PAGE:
The April 15 article “Hamstrung Local Tax Authority” on is an interesting contrast to the March 7 story “Fiscal Slam Dunk for City?”. The two articles are bookends. Where is Alexandria’s benefit of Amazon HQ2? Perhaps the New York people were correct to reject Amazon. The two articles are contradictory. One week, HQ2 is the best thing since sliced bread and several weeks later we read about the search for more revenue sources. What is going on? Where is the slam dunk? Why trust our city’s financial skills?
If all this growth is so good, why the need for new sources of revenue? The Maryland income tax structure cited in the article is about as poor a role model that can be found, and shows the council is not very observant. Amazon could have located HQ2 anywhere in the country, except possibly New York City, as can be seen in the competition. A significant reason for choosing Virginia is relatively friendly business and tax environment. They rejected several sites in Maryland, including Montgomery and Prince George’s counties and Baltimore City, in part because of both counties and Maryland’s unfriendly local income tax structure and business climate. The same thing that they think we should have. Will we see an offset?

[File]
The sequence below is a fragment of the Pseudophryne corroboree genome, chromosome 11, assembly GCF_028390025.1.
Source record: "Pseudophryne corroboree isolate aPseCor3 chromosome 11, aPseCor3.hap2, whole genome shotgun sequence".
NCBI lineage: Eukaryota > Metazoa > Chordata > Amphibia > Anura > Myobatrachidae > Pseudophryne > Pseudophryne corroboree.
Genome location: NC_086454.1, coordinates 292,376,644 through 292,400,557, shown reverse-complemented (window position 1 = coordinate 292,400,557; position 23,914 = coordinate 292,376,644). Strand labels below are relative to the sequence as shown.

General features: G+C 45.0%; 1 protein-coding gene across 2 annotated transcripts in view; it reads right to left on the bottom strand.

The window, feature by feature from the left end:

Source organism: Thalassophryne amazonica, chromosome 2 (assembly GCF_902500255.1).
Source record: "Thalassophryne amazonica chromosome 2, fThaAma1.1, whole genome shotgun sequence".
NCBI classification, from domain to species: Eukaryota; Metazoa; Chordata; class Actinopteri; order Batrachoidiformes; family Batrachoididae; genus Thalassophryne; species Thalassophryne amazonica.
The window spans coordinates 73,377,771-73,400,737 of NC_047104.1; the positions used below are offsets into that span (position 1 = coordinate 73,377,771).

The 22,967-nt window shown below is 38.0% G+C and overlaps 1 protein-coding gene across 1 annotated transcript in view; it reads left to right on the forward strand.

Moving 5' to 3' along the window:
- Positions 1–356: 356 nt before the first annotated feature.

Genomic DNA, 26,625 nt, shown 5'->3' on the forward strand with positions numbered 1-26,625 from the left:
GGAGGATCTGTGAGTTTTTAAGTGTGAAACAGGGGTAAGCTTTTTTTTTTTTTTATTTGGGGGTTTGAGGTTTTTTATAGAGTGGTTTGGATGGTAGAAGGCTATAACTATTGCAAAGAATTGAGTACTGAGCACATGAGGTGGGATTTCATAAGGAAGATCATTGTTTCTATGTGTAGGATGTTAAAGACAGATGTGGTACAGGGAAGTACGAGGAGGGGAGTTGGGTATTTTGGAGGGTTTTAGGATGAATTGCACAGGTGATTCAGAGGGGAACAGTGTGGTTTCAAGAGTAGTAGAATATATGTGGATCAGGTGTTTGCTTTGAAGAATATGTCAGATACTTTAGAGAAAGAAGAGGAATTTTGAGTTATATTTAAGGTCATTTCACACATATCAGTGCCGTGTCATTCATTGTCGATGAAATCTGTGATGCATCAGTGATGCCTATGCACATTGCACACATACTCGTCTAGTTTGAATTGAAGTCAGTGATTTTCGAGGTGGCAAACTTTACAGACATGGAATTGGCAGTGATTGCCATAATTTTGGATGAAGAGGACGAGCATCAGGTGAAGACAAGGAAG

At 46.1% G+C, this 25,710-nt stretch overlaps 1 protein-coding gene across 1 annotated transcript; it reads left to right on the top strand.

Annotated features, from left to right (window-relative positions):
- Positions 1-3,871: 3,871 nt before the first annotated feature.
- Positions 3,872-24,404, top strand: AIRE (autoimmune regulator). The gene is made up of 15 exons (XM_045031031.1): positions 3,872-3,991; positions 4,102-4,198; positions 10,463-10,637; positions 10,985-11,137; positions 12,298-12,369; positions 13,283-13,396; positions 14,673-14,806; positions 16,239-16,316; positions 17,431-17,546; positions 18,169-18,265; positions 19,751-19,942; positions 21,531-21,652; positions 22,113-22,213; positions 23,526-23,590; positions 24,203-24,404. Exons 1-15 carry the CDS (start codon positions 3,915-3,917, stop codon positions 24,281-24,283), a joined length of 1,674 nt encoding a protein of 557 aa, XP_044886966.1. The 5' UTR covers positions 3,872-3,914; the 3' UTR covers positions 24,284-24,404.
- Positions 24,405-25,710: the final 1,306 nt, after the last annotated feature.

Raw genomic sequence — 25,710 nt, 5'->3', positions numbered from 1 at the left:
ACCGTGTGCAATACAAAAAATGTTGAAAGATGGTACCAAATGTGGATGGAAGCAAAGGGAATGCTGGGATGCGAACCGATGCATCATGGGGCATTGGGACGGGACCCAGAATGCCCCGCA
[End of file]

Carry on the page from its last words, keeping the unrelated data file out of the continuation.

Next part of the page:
Your article singles out real estate taxes as being regressive. That shows a failure to understand that different taxes have different impacts. Progressive and regressive are adjectives, a political description versus any real analysis. It could be argued that tax fairness is in the eye of the beholder. Also, a flat tax is not definitionally a regressive tax.
Why pick on just real estate taxes? There are a variety of taxes at all governmental levels that to some greater or lesser degree are regressive. This includes but is not limited to Social Security, Medicare, gasoline, utilities and restaurants (Alexandria favorites) and sales taxes. Cable taxes are an example of taxing the modern service economy. Most regressive is Virginia’s food sales taxes. There is also a school of thought that “sin” taxes (alcohol and tobacco) along with state run lotteries are also regressive. Additionally, in this area the Virginia income tax effectively functions as a flat tax, as it caps at $17,000, and thus is not really “progressive.”
Why the endless search for new revenue sources? Why isn’t the current roughly 460 sources not enough? What is wrong with controlling spending?
In conclusion it appears that we are merely sheep to be sheared. This really has nothing to do with regressive or progressive. It is simply a money grab wrapped up in fancy language.
William L. Blumberg